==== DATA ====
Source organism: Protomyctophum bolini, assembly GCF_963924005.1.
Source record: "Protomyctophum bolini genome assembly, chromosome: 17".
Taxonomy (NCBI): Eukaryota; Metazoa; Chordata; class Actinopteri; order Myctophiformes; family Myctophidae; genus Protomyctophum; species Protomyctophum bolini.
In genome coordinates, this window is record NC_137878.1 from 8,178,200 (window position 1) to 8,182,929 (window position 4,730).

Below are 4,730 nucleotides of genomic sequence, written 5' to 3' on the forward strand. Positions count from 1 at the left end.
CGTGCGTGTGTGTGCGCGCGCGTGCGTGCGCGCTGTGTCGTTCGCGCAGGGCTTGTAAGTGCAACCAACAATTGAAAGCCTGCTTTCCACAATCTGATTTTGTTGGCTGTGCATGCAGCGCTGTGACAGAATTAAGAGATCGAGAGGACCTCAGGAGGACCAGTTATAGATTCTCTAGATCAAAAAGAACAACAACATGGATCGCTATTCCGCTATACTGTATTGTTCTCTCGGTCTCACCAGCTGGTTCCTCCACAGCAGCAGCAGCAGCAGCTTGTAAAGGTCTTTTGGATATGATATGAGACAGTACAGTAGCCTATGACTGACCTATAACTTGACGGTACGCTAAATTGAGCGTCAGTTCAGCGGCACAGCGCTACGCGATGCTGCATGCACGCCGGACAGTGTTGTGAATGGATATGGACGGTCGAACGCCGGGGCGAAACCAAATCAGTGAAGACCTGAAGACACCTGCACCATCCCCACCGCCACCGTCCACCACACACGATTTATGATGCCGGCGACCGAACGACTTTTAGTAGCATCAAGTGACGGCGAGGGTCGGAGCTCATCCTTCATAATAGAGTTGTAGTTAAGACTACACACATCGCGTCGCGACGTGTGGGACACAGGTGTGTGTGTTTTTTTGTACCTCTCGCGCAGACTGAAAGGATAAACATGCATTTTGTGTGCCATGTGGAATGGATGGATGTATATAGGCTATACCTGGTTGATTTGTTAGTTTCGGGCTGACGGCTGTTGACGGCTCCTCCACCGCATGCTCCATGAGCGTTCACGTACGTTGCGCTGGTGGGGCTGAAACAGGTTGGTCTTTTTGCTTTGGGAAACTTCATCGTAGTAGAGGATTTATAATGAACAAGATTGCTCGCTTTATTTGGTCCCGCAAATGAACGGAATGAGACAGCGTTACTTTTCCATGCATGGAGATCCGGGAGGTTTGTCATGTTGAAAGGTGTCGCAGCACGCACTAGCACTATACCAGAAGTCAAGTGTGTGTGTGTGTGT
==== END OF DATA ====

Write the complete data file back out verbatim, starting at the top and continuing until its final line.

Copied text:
Source organism: Protomyctophum bolini, assembly GCF_963924005.1.
Source record: "Protomyctophum bolini genome assembly, chromosome: 17".
Taxonomy (NCBI): Eukaryota; Metazoa; Chordata; class Actinopteri; order Myctophiformes; family Myctophidae; genus Protomyctophum; species Protomyctophum bolini.
In genome coordinates, this window is record NC_137878.1 from 8,178,200 (window position 1) to 8,182,929 (window position 4,730).

Below are 4,730 nucleotides of genomic sequence, written 5' to 3' on the forward strand. Positions count from 1 at the left end.
CGTGCGTGTGTGTGCGCGCGCGTGCGTGCGCGCTGTGTCGTTCGCGCAGGGCTTGTAAGTGCAACCAACAATTGAAAGCCTGCTTTCCACAATCTGATTTTGTTGGCTGTGCATGCAGCGCTGTGACAGAATTAAGAGATCGAGAGGACCTCAGGAGGACCAGTTATAGATTCTCTAGATCAAAAAGAACAACAACATGGATCGCTATTCCGCTATACTGTATTGTTCTCTCGGTCTCACCAGCTGGTTCCTCCACAGCAGCAGCAGCAGCAGCTTGTAAAGGTCTTTTGGATATGATATGAGACAGTACAGTAGCCTATGACTGACCTATAACTTGACGGTACGCTAAATTGAGCGTCAGTTCAGCGGCACAGCGCTACGCGATGCTGCATGCACGCCGGACAGTGTTGTGAATGGATATGGACGGTCGAACGCCGGGGCGAAACCAAATCAGTGAAGACCTGAAGACACCTGCACCATCCCCACCGCCACCGTCCACCACACACGATTTATGATGCCGGCGACCGAACGACTTTTAGTAGCATCAAGTGACGGCGAGGGTCGGAGCTCATCCTTCATAATAGAGTTGTAGTTAAGACTACACACATCGCGTCGCGACGTGTGGGACACAGGTGTGTGTGTTTTTTTGTACCTCTCGCGCAGACTGAAAGGATAAACATGCATTTTGTGTGCCATGTGGAATGGATGGATGTATATAGGCTATACCTGGTTGATTTGTTAGTTTCGGGCTGACGGCTGTTGACGGCTCCTCCACCGCATGCTCCATGAGCGTTCACGTACGTTGCGCTGGTGGGGCTGAAACAGGTTGGTCTTTTTGCTTTGGGAAACTTCATCGTAGTAGAGGATTTATAATGAACAAGATTGCTCGCTTTATTTGGTCCCGCAAATGAACGGAATGAGACAGCGTTACTTTTCCATGCATGGAGATCCGGGAGGTTTGTCATGTTGAAAGGTGTCGCAGCACGCACTAGCACTATACCAGAAGTCAAGTGTGTGTGTGTGTGT